My wife and I saw the new Star Trek — which both of us though was good fun, though no great shakes — and it reminded me of one glitch that I had long noticed.
Chekhov, the ostentatiously Russian character, speaks with what's supposed to be an ostentatiously Russian accent, but its most prominent aspect is that he pronounces "v"s as "w"s, as if Russians have a hard time pronouncing "v"s. But it's really the other way around: Russians tend to pronounce "w"s as "v"s (the capital of the U.S., for instance, is rendered "Vah-shing-ton'" and they have no trouble at all with "v"s.
Given that I'm Yevgeniy Vladimirovich Volokh, with four "v"s in my full name, I can vouch (not wouch) for that. And Chekov himself — the Star Trek Chekov, not his less famous near-namesake — is Pavel Andreievich Chekov; I don't recall his pronouncing it Pawel Andreiewich Chekow (though maybe I missed something).
Now if you want to come up with a defense for the show, perhaps the answer would be that the Russian accent had changed in the centuries between now and the events depicted in Star Trek. But that kind of defeats the purpose, I take it, of having what seems like an ostentatiously Russian accent.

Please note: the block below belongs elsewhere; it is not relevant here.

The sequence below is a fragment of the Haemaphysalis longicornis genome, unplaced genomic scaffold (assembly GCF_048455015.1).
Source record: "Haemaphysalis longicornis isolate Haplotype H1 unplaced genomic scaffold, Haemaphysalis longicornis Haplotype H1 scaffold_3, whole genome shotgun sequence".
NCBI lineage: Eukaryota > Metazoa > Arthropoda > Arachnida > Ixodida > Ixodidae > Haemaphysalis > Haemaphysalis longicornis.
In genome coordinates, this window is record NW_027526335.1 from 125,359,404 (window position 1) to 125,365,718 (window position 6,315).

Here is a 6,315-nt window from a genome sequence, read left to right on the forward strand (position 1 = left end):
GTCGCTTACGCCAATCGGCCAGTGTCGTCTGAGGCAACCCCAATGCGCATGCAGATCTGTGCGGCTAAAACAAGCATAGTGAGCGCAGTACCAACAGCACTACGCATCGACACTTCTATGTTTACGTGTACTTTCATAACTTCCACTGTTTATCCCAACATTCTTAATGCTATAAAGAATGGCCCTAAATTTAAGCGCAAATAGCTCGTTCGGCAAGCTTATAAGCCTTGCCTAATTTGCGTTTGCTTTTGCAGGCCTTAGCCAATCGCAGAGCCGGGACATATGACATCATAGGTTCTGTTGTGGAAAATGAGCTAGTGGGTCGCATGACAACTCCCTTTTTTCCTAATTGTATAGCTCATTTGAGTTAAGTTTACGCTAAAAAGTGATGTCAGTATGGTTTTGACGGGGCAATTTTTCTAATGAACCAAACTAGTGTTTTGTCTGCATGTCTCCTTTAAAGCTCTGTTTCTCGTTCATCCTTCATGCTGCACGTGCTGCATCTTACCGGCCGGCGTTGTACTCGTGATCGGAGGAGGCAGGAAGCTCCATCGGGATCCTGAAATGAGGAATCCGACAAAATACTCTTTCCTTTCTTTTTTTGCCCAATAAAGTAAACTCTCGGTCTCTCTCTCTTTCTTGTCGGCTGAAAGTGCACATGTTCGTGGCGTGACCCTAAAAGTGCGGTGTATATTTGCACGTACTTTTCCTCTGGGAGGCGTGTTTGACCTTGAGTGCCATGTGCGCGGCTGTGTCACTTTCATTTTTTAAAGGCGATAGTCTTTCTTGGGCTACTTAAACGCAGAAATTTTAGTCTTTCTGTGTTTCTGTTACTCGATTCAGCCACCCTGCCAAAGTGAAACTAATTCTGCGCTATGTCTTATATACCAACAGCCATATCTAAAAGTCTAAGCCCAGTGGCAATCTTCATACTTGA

By the way, for purposes of evaluating whether my and my wife's reaction to the movie (setting aside the v/w matter) might help you decide whether to watch the movie yourself: My wife and I aren't Star Trek fans; I once was, in my early teens, but later came to dislike the series; I haven't watched any of the later series; I watched three or four of the movies, but didn't much like any except for Wrath of Khan (The plane! The plane!); my wife didn't watch either the series or the other movies; and we both like science fiction movies, though only I like science fiction novels.